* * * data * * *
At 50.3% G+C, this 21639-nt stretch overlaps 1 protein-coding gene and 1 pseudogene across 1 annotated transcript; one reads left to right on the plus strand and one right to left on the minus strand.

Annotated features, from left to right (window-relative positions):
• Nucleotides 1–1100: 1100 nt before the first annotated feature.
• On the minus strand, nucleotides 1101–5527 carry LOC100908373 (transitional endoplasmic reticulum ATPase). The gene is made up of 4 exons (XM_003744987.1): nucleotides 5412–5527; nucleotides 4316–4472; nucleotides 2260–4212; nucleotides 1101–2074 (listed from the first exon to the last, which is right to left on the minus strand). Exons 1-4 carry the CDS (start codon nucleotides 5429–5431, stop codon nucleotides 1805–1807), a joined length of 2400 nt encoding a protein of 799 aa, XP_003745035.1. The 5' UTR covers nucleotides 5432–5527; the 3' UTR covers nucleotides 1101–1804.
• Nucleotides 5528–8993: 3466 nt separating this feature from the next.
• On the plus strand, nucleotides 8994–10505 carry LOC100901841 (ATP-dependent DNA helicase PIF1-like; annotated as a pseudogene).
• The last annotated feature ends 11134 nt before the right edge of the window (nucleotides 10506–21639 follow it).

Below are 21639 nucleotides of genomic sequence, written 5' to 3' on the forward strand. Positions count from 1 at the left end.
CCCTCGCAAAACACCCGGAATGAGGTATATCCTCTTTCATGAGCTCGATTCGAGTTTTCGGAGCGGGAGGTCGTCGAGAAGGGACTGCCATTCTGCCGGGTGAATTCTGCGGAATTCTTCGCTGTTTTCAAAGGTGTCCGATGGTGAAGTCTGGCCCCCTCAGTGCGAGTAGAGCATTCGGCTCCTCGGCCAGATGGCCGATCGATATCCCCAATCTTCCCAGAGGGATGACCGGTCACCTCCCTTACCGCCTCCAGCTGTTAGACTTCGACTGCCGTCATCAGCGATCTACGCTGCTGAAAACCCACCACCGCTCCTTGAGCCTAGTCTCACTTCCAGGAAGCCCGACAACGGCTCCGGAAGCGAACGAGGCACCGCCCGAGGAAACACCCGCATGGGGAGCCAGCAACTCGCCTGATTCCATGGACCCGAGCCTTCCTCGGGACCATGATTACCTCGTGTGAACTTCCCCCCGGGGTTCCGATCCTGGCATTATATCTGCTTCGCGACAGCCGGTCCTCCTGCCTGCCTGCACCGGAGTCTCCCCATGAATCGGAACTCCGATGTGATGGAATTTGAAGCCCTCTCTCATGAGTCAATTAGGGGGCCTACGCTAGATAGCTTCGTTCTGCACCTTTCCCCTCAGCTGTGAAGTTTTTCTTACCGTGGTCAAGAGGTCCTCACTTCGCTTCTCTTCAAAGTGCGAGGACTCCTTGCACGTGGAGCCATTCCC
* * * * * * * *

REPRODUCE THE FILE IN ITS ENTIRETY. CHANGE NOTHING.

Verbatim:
At 50.3% G+C, this 21639-nt stretch overlaps 1 protein-coding gene and 1 pseudogene across 1 annotated transcript; one reads left to right on the plus strand and one right to left on the minus strand.

Annotated features, from left to right (window-relative positions):
• Nucleotides 1–1100: 1100 nt before the first annotated feature.
• On the minus strand, nucleotides 1101–5527 carry LOC100908373 (transitional endoplasmic reticulum ATPase). The gene is made up of 4 exons (XM_003744987.1): nucleotides 5412–5527; nucleotides 4316–4472; nucleotides 2260–4212; nucleotides 1101–2074 (listed from the first exon to the last, which is right to left on the minus strand). Exons 1-4 carry the CDS (start codon nucleotides 5429–5431, stop codon nucleotides 1805–1807), a joined length of 2400 nt encoding a protein of 799 aa, XP_003745035.1. The 5' UTR covers nucleotides 5432–5527; the 3' UTR covers nucleotides 1101–1804.
• Nucleotides 5528–8993: 3466 nt separating this feature from the next.
• On the plus strand, nucleotides 8994–10505 carry LOC100901841 (ATP-dependent DNA helicase PIF1-like; annotated as a pseudogene).
• The last annotated feature ends 11134 nt before the right edge of the window (nucleotides 10506–21639 follow it).

Below are 21639 nucleotides of genomic sequence, written 5' to 3' on the forward strand. Positions count from 1 at the left end.
CCCTCGCAAAACACCCGGAATGAGGTATATCCTCTTTCATGAGCTCGATTCGAGTTTTCGGAGCGGGAGGTCGTCGAGAAGGGACTGCCATTCTGCCGGGTGAATTCTGCGGAATTCTTCGCTGTTTTCAAAGGTGTCCGATGGTGAAGTCTGGCCCCCTCAGTGCGAGTAGAGCATTCGGCTCCTCGGCCAGATGGCCGATCGATATCCCCAATCTTCCCAGAGGGATGACCGGTCACCTCCCTTACCGCCTCCAGCTGTTAGACTTCGACTGCCGTCATCAGCGATCTACGCTGCTGAAAACCCACCACCGCTCCTTGAGCCTAGTCTCACTTCCAGGAAGCCCGACAACGGCTCCGGAAGCGAACGAGGCACCGCCCGAGGAAACACCCGCATGGGGAGCCAGCAACTCGCCTGATTCCATGGACCCGAGCCTTCCTCGGGACCATGATTACCTCGTGTGAACTTCCCCCCGGGGTTCCGATCCTGGCATTATATCTGCTTCGCGACAGCCGGTCCTCCTGCCTGCCTGCACCGGAGTCTCCCCATGAATCGGAACTCCGATGTGATGGAATTTGAAGCCCTCTCTCATGAGTCAATTAGGGGGCCTACGCTAGATAGCTTCGTTCTGCACCTTTCCCCTCAGCTGTGAAGTTTTTCTTACCGTGGTCAAGAGGTCCTCACTTCGCTTCTCTTCAAAGTGCGAGGACTCCTTGCACGTGGAGCCATTCCC